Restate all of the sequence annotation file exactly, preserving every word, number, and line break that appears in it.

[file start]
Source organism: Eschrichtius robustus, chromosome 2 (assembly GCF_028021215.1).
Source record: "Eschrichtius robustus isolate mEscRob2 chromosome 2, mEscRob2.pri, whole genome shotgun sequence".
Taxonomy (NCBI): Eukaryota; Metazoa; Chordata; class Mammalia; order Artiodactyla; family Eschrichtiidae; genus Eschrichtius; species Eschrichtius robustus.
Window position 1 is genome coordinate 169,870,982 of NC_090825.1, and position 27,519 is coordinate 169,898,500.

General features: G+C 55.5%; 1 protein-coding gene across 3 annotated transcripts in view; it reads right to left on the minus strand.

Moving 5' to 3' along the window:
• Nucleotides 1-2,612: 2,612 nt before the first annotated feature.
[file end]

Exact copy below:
Source organism: Eschrichtius robustus, chromosome 2 (assembly GCF_028021215.1).
Source record: "Eschrichtius robustus isolate mEscRob2 chromosome 2, mEscRob2.pri, whole genome shotgun sequence".
Taxonomy (NCBI): Eukaryota; Metazoa; Chordata; class Mammalia; order Artiodactyla; family Eschrichtiidae; genus Eschrichtius; species Eschrichtius robustus.
Window position 1 is genome coordinate 169,870,982 of NC_090825.1, and position 27,519 is coordinate 169,898,500.

General features: G+C 55.5%; 1 protein-coding gene across 3 annotated transcripts in view; it reads right to left on the minus strand.

Moving 5' to 3' along the window:
• Nucleotides 1-2,612: 2,612 nt before the first annotated feature.